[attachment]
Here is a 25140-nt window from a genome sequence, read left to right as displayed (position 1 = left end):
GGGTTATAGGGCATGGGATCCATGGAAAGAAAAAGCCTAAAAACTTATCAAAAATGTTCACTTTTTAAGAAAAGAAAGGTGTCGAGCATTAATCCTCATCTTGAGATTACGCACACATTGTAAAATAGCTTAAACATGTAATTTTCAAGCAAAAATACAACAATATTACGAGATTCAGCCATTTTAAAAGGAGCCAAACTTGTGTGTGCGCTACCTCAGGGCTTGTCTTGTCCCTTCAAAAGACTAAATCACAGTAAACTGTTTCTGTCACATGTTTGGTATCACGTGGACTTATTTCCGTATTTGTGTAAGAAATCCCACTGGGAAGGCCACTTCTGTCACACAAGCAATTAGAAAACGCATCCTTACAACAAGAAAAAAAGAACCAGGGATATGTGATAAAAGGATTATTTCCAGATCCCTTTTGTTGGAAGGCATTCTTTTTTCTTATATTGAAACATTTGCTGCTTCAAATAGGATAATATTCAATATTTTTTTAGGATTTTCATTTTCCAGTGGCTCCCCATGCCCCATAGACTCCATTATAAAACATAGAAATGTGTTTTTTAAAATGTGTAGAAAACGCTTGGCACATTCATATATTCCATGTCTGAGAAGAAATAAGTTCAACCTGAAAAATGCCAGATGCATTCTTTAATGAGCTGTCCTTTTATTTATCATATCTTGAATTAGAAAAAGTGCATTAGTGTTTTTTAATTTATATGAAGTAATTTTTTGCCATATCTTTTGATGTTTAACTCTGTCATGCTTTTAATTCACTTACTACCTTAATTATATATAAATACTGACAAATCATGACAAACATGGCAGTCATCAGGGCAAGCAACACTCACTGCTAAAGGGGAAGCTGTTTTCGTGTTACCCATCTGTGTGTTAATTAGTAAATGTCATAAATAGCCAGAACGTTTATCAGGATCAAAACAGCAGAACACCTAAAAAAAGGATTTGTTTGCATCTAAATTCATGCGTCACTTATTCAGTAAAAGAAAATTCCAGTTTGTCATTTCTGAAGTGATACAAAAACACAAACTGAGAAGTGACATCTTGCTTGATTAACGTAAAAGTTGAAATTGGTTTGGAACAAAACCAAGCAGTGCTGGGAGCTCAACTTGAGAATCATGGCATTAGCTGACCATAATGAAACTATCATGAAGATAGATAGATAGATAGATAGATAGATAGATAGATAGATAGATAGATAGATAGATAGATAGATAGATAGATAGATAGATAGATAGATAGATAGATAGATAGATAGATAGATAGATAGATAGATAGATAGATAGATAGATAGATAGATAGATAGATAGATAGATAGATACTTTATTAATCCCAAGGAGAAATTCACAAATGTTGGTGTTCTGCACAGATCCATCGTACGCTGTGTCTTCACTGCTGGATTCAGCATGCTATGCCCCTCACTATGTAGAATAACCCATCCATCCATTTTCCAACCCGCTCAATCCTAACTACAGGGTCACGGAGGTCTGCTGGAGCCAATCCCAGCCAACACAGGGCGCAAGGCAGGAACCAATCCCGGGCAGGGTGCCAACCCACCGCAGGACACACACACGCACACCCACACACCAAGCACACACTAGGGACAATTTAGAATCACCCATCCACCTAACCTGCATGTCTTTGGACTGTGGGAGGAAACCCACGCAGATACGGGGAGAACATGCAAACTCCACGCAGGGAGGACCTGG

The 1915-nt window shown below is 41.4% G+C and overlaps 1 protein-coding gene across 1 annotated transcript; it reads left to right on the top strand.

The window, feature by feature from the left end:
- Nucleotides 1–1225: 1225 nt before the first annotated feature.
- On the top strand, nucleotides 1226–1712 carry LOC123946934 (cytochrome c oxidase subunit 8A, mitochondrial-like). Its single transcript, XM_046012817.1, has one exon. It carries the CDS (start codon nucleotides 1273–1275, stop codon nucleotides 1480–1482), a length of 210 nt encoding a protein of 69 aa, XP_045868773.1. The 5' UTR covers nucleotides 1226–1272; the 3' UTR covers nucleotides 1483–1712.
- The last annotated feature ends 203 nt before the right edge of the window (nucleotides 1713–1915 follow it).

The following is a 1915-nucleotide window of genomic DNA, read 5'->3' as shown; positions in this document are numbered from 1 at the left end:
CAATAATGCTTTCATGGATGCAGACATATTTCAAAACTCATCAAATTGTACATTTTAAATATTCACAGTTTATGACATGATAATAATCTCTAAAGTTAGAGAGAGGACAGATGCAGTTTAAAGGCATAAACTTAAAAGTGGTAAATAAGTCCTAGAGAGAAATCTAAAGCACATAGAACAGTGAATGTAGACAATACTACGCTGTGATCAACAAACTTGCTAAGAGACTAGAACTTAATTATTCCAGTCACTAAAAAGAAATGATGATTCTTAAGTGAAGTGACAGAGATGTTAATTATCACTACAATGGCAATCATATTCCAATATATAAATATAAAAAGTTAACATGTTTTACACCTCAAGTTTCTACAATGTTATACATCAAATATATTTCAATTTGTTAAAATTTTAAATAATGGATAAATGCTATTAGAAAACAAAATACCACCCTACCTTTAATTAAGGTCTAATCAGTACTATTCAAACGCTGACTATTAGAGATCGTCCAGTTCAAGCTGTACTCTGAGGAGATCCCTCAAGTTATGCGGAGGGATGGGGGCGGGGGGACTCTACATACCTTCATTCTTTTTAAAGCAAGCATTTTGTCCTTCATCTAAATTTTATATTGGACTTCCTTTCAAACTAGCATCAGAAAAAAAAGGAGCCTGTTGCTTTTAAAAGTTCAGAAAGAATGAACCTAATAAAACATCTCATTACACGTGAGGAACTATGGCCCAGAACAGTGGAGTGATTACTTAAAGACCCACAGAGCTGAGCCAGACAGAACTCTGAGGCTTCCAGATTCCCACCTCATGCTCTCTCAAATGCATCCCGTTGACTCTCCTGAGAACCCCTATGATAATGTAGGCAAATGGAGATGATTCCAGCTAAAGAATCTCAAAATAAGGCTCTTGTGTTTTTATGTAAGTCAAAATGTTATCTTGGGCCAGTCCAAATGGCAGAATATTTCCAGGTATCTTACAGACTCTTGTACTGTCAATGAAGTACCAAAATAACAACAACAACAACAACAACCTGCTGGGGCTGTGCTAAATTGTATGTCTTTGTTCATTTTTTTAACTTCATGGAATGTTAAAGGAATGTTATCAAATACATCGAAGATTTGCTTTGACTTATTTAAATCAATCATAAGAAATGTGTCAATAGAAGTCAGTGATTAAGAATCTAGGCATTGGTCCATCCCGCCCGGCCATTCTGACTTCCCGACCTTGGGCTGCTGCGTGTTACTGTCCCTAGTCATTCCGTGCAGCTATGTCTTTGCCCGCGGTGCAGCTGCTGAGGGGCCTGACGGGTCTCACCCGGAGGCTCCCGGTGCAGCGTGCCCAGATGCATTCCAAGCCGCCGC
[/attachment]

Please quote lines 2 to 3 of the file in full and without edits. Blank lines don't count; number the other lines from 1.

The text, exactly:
GGGTTATAGGGCATGGGATCCATGGAAAGAAAAAGCCTAAAAACTTATCAAAAATGTTCACTTTTTAAGAAAAGAAAGGTGTCGAGCATTAATCCTCATCTTGAGATTACGCACACATTGTAAAATAGCTTAAACATGTAATTTTCAAGCAAAAATACAACAATATTACGAGATTCAGCCATTTTAAAAGGAGCCAAACTTGTGTGTGCGCTACCTCAGGGCTTGTCTTGTCCCTTCAAAAGACTAAATCACAGTAAACTGTTTCTGTCACATGTTTGGTATCACGTGGACTTATTTCCGTATTTGTGTAAGAAATCCCACTGGGAAGGCCACTTCTGTCACACAAGCAATTAGAAAACGCATCCTTACAACAAGAAAAAAAGAACCAGGGATATGTGATAAAAGGATTATTTCCAGATCCCTTTTGTTGGAAGGCATTCTTTTTTCTTATATTGAAACATTTGCTGCTTCAAATAGGATAATATTCAATATTTTTTTAGGATTTTCATTTTCCAGTGGCTCCCCATGCCCCATAGACTCCATTATAAAACATAGAAATGTGTTTTTTAAAATGTGTAGAAAACGCTTGGCACATTCATATATTCCATGTCTGAGAAGAAATAAGTTCAACCTGAAAAATGCCAGATGCATTCTTTAATGAGCTGTCCTTTTATTTATCATATCTTGAATTAGAAAAAGTGCATTAGTGTTTTTTAATTTATATGAAGTAATTTTTTGCCATATCTTTTGATGTTTAACTCTGTCATGCTTTTAATTCACTTACTACCTTAATTATATATAAATACTGACAAATCATGACAAACATGGCAGTCATCAGGGCAAGCAACACTCACTGCTAAAGGGGAAGCTGTTTTCGTGTTACCCATCTGTGTGTTAATTAGTAAATGTCATAAATAGCCAGAACGTTTATCAGGATCAAAACAGCAGAACACCTAAAAAAAGGATTTGTTTGCATCTAAATTCATGCGTCACTTATTCAGTAAAAGAAAATTCCAGTTTGTCATTTCTGAAGTGATACAAAAACACAAACTGAGAAGTGACATCTTGCTTGATTAACGTAAAAGTTGAAATTGGTTTGGAACAAAACCAAGCAGTGCTGGGAGCTCAACTTGAGAATCATGGCATTAGCTGACCATAATGAAACTATCATGAAGATAGATAGATAGATAGATAGATAGATAGATAGATAGATAGATAGATAGATAGATAGATAGATAGATAGATAGATAGATAGATAGATAGATAGATAGATAGATAGATAGATAGATAGATAGATAGATAGATAGATAGATAGATAGATAGATAGATAGATAGATAGATACTTTATTAATCCCAAGGAGAAATTCACAAATGTTGGTGTTCTGCACAGATCCATCGTACGCTGTGTCTTCACTGCTGGATTCAGCATGCTATGCCCCTCACTATGTAGAATAACCCATCCATCCATTTTCCAACCCGCTCAATCCTAACTACAGGGTCACGGAGGTCTGCTGGAGCCAATCCCAGCCAACACAGGGCGCAAGGCAGGAACCAATCCCGGGCAGGGTGCCAACCCACCGCAGGACACACACACGCACACCCACACACCAAGCACACACTAGGGACAATTTAGAATCACCCATCCACCTAACCTGCATGTCTTTGGACTGTGGGAGGAAACCCACGCAGATACGGGGAGAACATGCAAACTCCACGCAGGGAGGACCTGG

The 1915-nt window shown below is 41.4% G+C and overlaps 1 protein-coding gene across 1 annotated transcript; it reads left to right on the top strand.